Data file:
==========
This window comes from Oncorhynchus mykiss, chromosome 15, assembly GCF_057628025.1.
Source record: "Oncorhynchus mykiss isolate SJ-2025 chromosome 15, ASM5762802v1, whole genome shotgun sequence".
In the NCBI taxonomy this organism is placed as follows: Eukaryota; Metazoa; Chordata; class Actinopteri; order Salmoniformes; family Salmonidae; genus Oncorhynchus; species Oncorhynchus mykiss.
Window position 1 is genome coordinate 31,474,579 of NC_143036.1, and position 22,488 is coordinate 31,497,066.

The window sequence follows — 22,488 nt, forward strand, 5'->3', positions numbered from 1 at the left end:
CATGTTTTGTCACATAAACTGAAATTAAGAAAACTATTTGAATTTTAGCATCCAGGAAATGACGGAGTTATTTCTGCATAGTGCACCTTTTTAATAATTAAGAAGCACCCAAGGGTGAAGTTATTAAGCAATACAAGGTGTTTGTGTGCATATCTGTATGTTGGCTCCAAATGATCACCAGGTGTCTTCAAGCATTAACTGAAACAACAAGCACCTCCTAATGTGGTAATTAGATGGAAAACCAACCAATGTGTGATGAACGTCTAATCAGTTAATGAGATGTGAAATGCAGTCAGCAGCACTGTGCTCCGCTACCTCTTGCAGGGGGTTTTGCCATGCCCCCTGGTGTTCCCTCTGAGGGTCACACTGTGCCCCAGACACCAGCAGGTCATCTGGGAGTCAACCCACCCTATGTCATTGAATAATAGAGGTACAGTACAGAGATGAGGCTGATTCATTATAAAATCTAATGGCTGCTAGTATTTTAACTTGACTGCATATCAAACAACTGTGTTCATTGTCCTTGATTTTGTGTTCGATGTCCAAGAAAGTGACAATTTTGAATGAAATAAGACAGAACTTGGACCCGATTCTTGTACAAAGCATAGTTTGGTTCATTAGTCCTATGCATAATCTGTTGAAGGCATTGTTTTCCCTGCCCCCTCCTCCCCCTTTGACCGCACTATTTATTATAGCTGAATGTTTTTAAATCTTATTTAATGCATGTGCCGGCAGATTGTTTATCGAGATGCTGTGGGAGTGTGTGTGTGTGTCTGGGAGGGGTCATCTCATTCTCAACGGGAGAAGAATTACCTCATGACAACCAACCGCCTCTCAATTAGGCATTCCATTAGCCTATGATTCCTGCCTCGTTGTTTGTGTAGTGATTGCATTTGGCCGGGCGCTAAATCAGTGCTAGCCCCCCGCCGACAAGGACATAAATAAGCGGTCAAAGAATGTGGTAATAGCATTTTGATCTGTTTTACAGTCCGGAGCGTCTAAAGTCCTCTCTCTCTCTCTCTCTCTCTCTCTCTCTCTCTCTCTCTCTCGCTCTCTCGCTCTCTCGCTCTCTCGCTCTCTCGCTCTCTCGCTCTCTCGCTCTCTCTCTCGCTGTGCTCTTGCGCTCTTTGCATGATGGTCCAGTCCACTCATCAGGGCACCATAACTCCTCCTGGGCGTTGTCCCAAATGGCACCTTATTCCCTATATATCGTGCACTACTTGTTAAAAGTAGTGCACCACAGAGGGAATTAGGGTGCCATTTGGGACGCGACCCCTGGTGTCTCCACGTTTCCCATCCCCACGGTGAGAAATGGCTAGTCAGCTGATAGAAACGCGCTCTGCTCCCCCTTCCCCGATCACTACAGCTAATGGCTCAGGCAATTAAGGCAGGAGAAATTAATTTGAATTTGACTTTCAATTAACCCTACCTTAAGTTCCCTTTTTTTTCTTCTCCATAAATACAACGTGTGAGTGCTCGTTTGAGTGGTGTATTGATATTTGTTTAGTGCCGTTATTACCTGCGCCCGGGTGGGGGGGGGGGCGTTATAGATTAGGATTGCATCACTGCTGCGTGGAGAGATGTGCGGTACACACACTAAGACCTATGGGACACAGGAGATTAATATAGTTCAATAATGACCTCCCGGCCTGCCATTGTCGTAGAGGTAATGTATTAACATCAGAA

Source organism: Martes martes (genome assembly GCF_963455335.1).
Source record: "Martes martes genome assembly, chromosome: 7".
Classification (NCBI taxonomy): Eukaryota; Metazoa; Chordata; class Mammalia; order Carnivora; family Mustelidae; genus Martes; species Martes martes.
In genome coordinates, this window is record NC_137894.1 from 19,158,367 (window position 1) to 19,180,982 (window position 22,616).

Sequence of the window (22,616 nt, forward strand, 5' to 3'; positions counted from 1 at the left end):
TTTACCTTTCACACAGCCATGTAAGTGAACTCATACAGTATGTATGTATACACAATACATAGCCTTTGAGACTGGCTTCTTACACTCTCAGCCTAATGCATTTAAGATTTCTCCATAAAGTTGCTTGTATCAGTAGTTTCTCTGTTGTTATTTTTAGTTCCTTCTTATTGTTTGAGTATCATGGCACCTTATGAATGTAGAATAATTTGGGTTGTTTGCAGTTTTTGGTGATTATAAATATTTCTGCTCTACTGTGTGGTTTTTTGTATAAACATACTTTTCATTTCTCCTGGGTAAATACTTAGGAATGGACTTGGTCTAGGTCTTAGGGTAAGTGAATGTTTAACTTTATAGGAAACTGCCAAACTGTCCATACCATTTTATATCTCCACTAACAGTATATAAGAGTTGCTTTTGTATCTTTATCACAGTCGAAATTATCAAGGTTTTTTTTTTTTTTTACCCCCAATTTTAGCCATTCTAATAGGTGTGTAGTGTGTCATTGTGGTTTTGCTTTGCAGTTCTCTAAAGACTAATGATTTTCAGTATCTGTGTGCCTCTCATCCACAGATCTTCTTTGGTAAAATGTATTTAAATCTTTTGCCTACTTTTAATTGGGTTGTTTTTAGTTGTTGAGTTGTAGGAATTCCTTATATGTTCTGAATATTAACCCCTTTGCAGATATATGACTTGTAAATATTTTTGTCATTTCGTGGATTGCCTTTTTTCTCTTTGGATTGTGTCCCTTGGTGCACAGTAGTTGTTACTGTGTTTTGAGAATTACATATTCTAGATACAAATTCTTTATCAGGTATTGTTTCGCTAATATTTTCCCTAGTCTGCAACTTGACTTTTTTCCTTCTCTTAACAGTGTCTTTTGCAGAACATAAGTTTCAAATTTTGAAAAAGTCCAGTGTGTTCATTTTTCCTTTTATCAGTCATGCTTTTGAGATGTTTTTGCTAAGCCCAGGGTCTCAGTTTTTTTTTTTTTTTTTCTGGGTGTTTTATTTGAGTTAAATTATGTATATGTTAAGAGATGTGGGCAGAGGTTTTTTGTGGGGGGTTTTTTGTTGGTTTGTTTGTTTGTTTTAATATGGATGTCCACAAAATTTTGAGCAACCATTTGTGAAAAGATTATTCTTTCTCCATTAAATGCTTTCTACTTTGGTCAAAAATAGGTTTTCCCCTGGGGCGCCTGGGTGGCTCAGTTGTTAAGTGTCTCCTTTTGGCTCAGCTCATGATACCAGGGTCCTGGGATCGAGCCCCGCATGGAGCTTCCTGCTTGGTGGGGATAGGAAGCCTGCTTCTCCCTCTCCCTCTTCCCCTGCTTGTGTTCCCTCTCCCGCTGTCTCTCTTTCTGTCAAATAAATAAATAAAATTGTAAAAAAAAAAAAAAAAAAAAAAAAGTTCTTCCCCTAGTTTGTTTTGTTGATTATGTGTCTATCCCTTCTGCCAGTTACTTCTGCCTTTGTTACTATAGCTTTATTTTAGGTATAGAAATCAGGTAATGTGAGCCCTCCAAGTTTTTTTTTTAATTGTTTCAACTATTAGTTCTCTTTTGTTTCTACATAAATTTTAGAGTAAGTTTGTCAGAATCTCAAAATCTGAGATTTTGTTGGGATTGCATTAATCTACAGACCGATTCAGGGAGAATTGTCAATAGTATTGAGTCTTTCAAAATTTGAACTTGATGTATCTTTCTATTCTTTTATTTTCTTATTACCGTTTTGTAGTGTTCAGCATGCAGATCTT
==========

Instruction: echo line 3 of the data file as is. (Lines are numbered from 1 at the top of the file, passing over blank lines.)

In the NCBI taxonomy this organism is placed as follows: Eukaryota; Metazoa; Chordata; class Actinopteri; order Salmoniformes; family Salmonidae; genus Oncorhynchus; species Oncorhynchus mykiss.